Best Octane Boosters available in the market:

Royal Purple Max Boost

In this list, Royal Purple Max Boost provides the biggest bump in octane rating. It can raise the octane rating up to 30 points.

It gets this edge by being an MMT-formulated octane booster. Now, as mentioned before, this MMT is a toxic chemical that’s not good for the enviroment. In fact, it’s banned for use on street vehicles.

That’s why most MMT formulated products have a “Racing formula” mentioned on the label. The biggest con of MMT octane booster is that it can damage the catalytic converter of the vehicle in long term. Although, the company says that it’s safe of catalytic converter, but we won’t recommend you this product if you have a stock OEM exhaust system.

K&N Performance+

K&N is a trusted USA-based brand when it comes to after-market mods. This additive reduces early detonation by sufficiently raising the octane number. Along with this, it also cleans the fuel system.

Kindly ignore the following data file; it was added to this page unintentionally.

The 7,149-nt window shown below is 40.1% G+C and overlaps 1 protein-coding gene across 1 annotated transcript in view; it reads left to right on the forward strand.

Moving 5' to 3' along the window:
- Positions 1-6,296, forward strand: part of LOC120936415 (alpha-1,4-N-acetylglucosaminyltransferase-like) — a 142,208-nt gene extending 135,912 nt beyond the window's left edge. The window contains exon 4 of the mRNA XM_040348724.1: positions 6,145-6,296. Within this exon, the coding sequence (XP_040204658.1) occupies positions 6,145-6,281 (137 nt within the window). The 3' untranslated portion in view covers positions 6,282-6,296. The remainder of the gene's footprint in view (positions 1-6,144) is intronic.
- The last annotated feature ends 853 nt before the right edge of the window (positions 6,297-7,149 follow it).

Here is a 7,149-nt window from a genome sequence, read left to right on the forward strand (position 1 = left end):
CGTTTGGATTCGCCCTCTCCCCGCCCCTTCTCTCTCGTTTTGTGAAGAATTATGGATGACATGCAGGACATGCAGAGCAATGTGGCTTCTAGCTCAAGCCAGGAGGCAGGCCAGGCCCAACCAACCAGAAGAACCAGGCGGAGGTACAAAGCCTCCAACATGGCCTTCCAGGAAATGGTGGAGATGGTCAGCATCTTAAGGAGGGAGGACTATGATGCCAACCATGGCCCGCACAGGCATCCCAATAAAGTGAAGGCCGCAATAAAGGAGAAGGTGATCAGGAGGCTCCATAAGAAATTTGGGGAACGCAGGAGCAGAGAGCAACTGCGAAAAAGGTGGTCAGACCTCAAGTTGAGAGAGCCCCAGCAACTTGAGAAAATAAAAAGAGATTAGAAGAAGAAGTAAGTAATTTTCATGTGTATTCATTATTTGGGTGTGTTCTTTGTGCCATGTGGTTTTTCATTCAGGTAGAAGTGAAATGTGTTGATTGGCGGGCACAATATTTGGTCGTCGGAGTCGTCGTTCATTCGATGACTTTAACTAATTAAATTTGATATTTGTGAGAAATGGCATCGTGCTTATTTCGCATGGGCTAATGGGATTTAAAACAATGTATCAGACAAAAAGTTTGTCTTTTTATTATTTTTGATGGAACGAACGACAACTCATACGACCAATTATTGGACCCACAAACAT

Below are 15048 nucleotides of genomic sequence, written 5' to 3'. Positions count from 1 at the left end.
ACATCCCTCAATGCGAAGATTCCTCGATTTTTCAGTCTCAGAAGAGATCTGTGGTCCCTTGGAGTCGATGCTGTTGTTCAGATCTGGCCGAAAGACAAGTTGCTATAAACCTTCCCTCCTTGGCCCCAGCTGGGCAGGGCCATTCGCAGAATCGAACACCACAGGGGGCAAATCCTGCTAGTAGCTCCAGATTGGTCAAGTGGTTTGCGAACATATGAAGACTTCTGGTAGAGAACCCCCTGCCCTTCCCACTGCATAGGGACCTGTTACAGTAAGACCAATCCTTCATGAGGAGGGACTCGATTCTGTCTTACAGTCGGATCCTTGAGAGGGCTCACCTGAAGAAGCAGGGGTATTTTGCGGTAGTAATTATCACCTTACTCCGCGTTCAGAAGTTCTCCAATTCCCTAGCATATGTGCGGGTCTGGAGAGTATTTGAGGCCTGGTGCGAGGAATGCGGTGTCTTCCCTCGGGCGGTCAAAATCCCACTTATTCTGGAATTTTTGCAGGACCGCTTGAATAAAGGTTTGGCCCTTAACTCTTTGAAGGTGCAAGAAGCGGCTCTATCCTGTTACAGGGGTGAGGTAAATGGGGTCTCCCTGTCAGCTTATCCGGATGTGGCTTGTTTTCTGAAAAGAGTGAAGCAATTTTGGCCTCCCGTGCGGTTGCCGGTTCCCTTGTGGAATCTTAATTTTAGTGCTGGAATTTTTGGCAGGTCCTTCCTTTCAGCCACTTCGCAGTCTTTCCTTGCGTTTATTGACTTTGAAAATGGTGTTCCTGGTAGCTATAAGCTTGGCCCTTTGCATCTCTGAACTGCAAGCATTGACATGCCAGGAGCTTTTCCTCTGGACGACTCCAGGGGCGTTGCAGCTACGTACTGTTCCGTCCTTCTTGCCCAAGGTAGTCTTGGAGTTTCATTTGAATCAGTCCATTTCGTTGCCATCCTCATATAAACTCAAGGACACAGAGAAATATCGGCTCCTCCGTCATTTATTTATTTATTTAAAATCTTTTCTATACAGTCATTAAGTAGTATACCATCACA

You can use this in your stock vehicle as it’s safe for catalytic convertor and O2 sensor. A 16 ounce bottle is good for treating 18 gallons of fuel.

Lucas Oil Octane Booster

If you need an octane booster without thinking too much, you can’t go wrong with Lucas Oil. This product is safe for O2 sensor, catalytic converter, and turbochargers. You can use it in a fuel injected or a carburetor engine. A 15-ounce bottle is good for treating 25 gallon fuel.

STP Octane Booster